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The Impossible | Movie Review

The Impossible is based on a true story regarding the 2004 Indian Ocean tsunami that had claimed the lives of many locals and foreigners. The film has the Bennett family coming to Thailand’s wondrous beach resort for their holiday, only to get separated in the midst of the catastrophe, and subsequently looking to be reunited again as a family.

The film starts out rather ordinarily, with sequences showing the Bennett family having arrived and spending quality time together—a slow but relatively necessary opening. Things reach a climatic high as we witness monstrous waves violently crash down upon the resort, sweeping away everything that stands in its path. Digital effects have recreated many on-screen disasters, but none have been done as well as this. In fact, it almost seemed as if director J.A. Byona had took up the camera during an actual tsunami.

 

 

It is, as expected, a touching story, one of resilience and of the strength of the human spirit, as we watch two loving parents lose not only each other, but also from their very own children. They are both incredibly resilient and refuse to give in to despair—a presentation of one’s parental love. There is a moment where several locals come to the rescue of two of the main characters, and it was moving indeed to see how they offered their help, and even their own clothes, to these strangers.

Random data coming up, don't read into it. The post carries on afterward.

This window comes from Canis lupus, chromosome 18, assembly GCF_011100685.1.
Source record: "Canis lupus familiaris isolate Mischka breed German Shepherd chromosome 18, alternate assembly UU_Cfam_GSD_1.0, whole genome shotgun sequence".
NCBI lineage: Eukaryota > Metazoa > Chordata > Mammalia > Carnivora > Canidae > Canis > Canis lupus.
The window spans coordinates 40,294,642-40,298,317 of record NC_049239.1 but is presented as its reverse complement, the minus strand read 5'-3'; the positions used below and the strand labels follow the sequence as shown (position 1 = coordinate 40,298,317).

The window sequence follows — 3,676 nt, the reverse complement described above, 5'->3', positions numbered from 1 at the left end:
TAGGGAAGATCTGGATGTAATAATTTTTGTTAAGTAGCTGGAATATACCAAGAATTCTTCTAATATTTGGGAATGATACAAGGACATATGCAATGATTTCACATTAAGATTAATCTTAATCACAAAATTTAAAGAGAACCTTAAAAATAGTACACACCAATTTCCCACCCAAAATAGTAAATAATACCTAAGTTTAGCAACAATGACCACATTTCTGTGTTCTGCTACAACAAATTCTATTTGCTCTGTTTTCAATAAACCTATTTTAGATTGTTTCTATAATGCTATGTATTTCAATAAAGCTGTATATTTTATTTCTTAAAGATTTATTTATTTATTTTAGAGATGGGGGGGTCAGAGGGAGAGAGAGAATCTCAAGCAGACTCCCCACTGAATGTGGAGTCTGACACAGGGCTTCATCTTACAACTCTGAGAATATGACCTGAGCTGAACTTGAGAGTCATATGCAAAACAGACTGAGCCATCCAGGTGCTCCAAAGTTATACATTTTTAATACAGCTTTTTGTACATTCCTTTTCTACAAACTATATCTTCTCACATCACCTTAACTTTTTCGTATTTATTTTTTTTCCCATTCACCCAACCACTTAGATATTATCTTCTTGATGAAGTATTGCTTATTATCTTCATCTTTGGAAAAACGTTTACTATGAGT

The film is made absolutely fantastic with spectacularly moving performances by Naomi Watts (who has received award nominations for this role) and Ewan McGregor, the two portraying the anguished parents. Watts’s character spends most of the film weak from her injuries, but that doesn’t inspire her to play it limply; she conveys strong currents of emotions through every scene where the camera is simply drawn to her every feeble movement.

 

 

The emotional aspects of the film were clearly felt, and it serves as a poignant reminder of the sheer destruction caused by the tsunami, on the environment and its residents. Although, it is customary for most film adaptations of true events to be twisted about so as to keep its viewers’ intrigue through the use of additional drama, The Impossible might have just made some of it a little too…well, impossible. There were moments in the film supposedly present to heighten the tension that consisted of evidently coincidental occurrences that were hard to believe in. Yet, the story still breaks through in the end, and will successfully grip you so that you might just leave the theatre trying to hold back your tears.

 

 

 

Text by: Jillian Tan

 

 

 

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